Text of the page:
Archeologists are now digging up the Woodstock Festival site
Thanks to the research, we can now stand precisely where Jimi Hendrix played.
Image: AP Photo / Richard Drew
Nobody wants to be thought of as a relic, so it must feel weird when memories from your childhood turn into an archeology site. This past week, archeologists have been combing, surveying and shoveling the rolling green hills of Bethel, New York, to research the site of Woodstock Music Festival. Before you start thinking Indiana Jones and the Hendrix Guitar Pick, the dig is being conducted by the Binghamton University’s Public Archaeology Facility as research for Woodstock's upcoming 50th anniversary.
In 1969, 400,000 fans stomped the grass and mud of Max Yasgur's dairy farm to watch iconic performances by the Who, Janis Joplin, Jimi Hendrix, Creedence Clearwater Revival and more now-classic rock acts. Today, the site is on the National Register of Historic Places, though some specifics are a little fuzzy half a century later.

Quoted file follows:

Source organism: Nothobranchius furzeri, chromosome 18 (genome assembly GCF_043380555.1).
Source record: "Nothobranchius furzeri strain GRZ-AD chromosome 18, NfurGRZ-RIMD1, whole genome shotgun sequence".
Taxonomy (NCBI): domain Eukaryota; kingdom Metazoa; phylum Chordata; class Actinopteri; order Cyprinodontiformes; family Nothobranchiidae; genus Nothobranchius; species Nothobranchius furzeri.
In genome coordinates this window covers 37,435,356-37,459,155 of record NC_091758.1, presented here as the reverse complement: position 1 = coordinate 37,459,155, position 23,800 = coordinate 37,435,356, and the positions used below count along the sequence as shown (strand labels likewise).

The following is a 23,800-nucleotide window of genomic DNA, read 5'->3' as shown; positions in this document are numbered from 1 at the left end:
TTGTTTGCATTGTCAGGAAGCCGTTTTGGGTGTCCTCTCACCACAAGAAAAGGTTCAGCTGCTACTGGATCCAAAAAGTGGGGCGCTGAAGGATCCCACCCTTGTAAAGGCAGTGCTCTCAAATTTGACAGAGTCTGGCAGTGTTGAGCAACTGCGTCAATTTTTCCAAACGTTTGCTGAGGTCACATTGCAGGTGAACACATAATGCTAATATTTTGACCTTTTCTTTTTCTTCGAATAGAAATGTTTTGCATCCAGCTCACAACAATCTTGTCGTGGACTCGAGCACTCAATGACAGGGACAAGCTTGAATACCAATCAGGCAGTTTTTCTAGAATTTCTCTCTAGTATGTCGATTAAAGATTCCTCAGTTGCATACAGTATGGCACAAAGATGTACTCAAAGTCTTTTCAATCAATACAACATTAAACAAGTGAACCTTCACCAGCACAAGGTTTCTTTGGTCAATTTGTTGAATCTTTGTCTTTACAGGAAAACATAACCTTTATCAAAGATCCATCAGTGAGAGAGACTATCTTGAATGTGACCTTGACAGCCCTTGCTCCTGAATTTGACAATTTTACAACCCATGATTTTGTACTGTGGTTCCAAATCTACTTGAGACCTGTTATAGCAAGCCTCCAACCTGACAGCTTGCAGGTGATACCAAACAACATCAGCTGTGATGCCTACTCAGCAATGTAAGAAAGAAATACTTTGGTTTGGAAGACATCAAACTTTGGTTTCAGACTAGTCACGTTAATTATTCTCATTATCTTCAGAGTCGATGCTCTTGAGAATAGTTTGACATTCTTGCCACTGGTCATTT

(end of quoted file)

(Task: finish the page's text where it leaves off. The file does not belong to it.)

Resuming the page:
Archeologists look to map out the specific locations of stages and fences. For example, the team believes they have found the exact spot where a chain-link fence from the side of the stage area met the “Peace Fence” that sat in front of the stage.
"We can use this as a reference point," project director Josh Anderson told AP News. "People can stand [there] and look up at the hill and say, 'Oh, this is where the performers were. Jimi Hendrix stood here and played his guitar at 8:30 in the morning.'"
The results of the dig are being used to plan an interactive walking tour guided by the Museum at Bethel Woods.
Turning up the earth has also revealed some not-so-precious artifacts like aluminum pull tabs from cans and shards of glass bottles.
Take a look at some photos from the dig.